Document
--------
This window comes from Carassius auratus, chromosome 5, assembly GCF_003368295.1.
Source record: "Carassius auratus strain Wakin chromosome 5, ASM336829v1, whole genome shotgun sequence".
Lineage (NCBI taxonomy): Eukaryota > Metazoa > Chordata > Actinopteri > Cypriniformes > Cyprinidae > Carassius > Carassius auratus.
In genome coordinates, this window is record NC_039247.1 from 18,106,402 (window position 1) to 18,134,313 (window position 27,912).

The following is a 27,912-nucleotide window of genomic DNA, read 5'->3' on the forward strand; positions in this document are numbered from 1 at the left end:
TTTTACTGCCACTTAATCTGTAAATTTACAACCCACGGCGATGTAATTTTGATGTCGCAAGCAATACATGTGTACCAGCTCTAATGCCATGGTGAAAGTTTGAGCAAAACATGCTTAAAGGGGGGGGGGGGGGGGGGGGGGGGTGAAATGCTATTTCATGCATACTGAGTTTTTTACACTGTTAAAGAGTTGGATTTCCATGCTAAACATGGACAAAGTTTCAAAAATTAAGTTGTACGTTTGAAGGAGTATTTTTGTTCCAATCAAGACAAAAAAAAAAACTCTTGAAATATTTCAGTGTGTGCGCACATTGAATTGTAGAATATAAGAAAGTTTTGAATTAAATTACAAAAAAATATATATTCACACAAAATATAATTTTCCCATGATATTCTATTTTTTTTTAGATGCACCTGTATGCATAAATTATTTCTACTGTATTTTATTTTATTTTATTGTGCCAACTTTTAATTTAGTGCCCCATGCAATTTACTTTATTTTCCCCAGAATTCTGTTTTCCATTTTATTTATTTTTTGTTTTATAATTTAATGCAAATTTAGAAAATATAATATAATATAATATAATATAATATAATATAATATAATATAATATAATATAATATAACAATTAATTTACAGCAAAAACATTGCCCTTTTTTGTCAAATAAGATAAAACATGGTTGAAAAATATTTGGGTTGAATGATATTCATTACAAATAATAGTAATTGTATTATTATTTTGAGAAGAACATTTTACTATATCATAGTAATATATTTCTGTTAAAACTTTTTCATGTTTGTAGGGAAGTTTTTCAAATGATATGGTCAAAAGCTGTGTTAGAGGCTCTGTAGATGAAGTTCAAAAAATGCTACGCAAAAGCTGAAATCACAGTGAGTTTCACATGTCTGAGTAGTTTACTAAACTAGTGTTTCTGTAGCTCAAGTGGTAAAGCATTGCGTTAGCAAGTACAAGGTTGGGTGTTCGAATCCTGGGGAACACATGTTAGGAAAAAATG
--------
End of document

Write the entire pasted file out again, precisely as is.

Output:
This window comes from Carassius auratus, chromosome 5, assembly GCF_003368295.1.
Source record: "Carassius auratus strain Wakin chromosome 5, ASM336829v1, whole genome shotgun sequence".
Lineage (NCBI taxonomy): Eukaryota > Metazoa > Chordata > Actinopteri > Cypriniformes > Cyprinidae > Carassius > Carassius auratus.
In genome coordinates, this window is record NC_039247.1 from 18,106,402 (window position 1) to 18,134,313 (window position 27,912).

The following is a 27,912-nucleotide window of genomic DNA, read 5'->3' on the forward strand; positions in this document are numbered from 1 at the left end:
TTTTACTGCCACTTAATCTGTAAATTTACAACCCACGGCGATGTAATTTTGATGTCGCAAGCAATACATGTGTACCAGCTCTAATGCCATGGTGAAAGTTTGAGCAAAACATGCTTAAAGGGGGGGGGGGGGGGGGGGGGGGGTGAAATGCTATTTCATGCATACTGAGTTTTTTACACTGTTAAAGAGTTGGATTTCCATGCTAAACATGGACAAAGTTTCAAAAATTAAGTTGTACGTTTGAAGGAGTATTTTTGTTCCAATCAAGACAAAAAAAAAAACTCTTGAAATATTTCAGTGTGTGCGCACATTGAATTGTAGAATATAAGAAAGTTTTGAATTAAATTACAAAAAAATATATATTCACACAAAATATAATTTTCCCATGATATTCTATTTTTTTTTAGATGCACCTGTATGCATAAATTATTTCTACTGTATTTTATTTTATTTTATTGTGCCAACTTTTAATTTAGTGCCCCATGCAATTTACTTTATTTTCCCCAGAATTCTGTTTTCCATTTTATTTATTTTTTGTTTTATAATTTAATGCAAATTTAGAAAATATAATATAATATAATATAATATAATATAATATAATATAATATAATATAATATAATATAACAATTAATTTACAGCAAAAACATTGCCCTTTTTTGTCAAATAAGATAAAACATGGTTGAAAAATATTTGGGTTGAATGATATTCATTACAAATAATAGTAATTGTATTATTATTTTGAGAAGAACATTTTACTATATCATAGTAATATATTTCTGTTAAAACTTTTTCATGTTTGTAGGGAAGTTTTTCAAATGATATGGTCAAAAGCTGTGTTAGAGGCTCTGTAGATGAAGTTCAAAAAATGCTACGCAAAAGCTGAAATCACAGTGAGTTTCACATGTCTGAGTAGTTTACTAAACTAGTGTTTCTGTAGCTCAAGTGGTAAAGCATTGCGTTAGCAAGTACAAGGTTGGGTGTTCGAATCCTGGGGAACACATGTTAGGAAAAAATG